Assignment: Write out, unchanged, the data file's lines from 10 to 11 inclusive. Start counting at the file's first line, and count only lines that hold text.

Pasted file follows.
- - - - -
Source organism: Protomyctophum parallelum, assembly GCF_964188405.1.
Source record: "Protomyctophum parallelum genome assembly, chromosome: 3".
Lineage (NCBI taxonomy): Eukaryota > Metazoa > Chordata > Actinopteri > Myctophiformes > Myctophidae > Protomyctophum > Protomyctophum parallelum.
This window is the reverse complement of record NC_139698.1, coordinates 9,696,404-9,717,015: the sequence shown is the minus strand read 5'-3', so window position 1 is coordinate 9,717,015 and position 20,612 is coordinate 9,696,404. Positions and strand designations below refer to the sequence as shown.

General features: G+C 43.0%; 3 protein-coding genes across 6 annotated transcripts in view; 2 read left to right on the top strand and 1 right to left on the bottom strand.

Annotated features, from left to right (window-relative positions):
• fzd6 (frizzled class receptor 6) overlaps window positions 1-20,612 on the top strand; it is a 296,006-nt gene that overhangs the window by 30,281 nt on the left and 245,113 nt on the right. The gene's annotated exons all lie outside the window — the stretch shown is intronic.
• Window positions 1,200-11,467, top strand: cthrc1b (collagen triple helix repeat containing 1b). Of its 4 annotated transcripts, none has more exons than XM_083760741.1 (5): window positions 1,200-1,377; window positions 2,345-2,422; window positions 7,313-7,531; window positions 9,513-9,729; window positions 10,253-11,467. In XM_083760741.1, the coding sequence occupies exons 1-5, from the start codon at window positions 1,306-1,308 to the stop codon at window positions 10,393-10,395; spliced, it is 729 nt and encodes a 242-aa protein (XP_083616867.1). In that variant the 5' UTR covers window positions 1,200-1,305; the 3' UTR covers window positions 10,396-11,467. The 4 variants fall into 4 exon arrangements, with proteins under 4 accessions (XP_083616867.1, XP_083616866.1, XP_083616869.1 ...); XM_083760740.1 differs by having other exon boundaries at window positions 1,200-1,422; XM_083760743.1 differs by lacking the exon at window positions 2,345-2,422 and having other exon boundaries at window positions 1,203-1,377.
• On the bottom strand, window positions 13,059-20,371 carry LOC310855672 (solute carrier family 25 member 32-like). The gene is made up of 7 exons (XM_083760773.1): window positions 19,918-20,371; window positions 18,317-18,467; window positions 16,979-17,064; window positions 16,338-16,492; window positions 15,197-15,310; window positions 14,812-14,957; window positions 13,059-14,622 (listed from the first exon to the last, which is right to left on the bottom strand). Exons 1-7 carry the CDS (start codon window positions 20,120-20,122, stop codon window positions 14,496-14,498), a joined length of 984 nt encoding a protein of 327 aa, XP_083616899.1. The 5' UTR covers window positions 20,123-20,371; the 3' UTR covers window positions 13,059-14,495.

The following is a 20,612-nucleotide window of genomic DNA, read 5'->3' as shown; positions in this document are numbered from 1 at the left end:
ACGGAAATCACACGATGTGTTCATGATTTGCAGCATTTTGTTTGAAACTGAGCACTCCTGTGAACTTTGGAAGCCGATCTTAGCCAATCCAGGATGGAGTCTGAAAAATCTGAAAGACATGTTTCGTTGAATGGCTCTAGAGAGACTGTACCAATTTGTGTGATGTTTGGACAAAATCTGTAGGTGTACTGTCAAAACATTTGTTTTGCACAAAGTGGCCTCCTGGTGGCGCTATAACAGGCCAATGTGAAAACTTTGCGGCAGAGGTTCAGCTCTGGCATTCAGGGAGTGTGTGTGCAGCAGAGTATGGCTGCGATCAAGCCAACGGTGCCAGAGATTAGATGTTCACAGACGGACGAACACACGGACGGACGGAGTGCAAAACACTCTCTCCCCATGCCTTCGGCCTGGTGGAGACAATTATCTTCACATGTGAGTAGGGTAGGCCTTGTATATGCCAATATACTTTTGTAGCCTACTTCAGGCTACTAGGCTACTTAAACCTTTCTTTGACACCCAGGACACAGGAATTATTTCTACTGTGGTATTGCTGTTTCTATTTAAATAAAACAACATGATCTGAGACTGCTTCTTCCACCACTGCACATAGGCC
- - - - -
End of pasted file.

The following is a 20,612-nucleotide window of genomic DNA, read 5'->3' as shown; positions in this document are numbered from 1 at the left end:
ACGGAAATCACACGATGTGTTCATGATTTGCAGCATTTTGTTTGAAACTGAGCACTCCTGTGAACTTTGGAAGCCGATCTTAGCCAATCCAGGATGGAGTCTGAAAAATCTGAAAGACATGTTTCGTTGAATGGCTCTAGAGAGACTGTACCAATTTGTGTGATGTTTGGACAAAATCTGTAGGTGTACTGTCAAAACATTTGTTTTGCACAAAGTGGCCTCCTGGTGGCGCTATAACAGGCCAATGTGAAAACTTTGCGGCAGAGGTTCAGCTCTGGCATTCAGGGAGTGTGTGTGCAGCAGAGTATGGCTGCGATCAAGCCAACGGTGCCAGAGATTAGATGTTCACAGACGGACGAACACACGGACGGACGGAGTGCAAAACACTCTCTCCCCATGCCTTCGGCCTGGTGGAGACAATTATCTTCACATGTGAGTAGGGTAGGCCTTGTATATGCCAATATACTTTTGTAGCCTACTTCAGGCTACTAGGCTACTTAAACCTTTCTTTGACACCCAGGACACAGGAATTATTTCTACTGTGGTATTGCTGTTTCTATTTAAATAAAACAACATGATCTGAGACTGCTTCTTCCACCACTGCACATAGGCC